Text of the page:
Psychological mechanismsEdit

Although the consequences of the Pygmalion/Golem effects are well documented, the mechanisms behind them are more disputed among researchers. Both effects have been argued to stem from Victor Vroom’s expectancy theory.[3] This theory posits that people are more likely to perform behaviors that they believe they have a high expectation of performing successfully.[13] In relation to the Golem effect, when expectations are set low by the supervisor, subordinates do not require as much effort to successfully reach their performance expectation, which consequently results in lower performance. Rowe and O’Brian argued that the Golem effect was a result of transaction cost and agency theories.[14] They posit that because teachers monitor their classes for opportunistic behaviors, some students may take such monitoring as a sign that the teacher doesn’t trust them and, in turn, engage in opportunistic behavior because it is expected of them. Although there have been proposed models of self-fulfilling prophecies including the Pygmalion/Golem effect, no model has been empirically tested.[15][16] This lack of research is especially glaring considering the golem effect is heavily involved with other established motivational theories and organizational behavior concepts such as self-efficacy, leader-member exchange, and transformational leadership.[8]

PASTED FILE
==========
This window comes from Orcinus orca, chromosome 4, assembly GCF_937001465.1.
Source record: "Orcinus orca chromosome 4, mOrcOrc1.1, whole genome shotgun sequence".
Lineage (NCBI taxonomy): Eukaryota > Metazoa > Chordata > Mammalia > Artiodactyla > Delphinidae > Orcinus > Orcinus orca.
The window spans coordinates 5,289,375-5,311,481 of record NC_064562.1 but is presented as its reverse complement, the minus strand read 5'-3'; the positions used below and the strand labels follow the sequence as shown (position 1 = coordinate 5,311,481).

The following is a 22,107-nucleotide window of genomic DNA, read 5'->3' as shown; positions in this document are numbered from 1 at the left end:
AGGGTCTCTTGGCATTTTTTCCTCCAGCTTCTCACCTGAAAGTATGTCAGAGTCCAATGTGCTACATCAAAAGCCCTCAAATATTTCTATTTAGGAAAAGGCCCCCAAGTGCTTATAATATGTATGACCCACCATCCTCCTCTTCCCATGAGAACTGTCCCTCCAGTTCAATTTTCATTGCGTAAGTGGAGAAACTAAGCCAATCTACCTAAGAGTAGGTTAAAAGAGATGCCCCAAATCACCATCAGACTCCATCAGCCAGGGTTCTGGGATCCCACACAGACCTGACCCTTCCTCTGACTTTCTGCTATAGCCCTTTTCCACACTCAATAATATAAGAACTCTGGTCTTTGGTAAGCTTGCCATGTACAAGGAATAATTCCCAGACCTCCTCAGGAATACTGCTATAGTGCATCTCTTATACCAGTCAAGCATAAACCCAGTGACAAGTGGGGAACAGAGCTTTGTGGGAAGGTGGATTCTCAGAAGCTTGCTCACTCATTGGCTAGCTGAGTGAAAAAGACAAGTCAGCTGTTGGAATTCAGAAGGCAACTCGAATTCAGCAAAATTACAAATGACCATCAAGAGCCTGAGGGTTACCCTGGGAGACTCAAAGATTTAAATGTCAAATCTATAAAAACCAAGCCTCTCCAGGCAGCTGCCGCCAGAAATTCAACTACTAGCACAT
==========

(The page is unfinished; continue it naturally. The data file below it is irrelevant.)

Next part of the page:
Methodological issuesEdit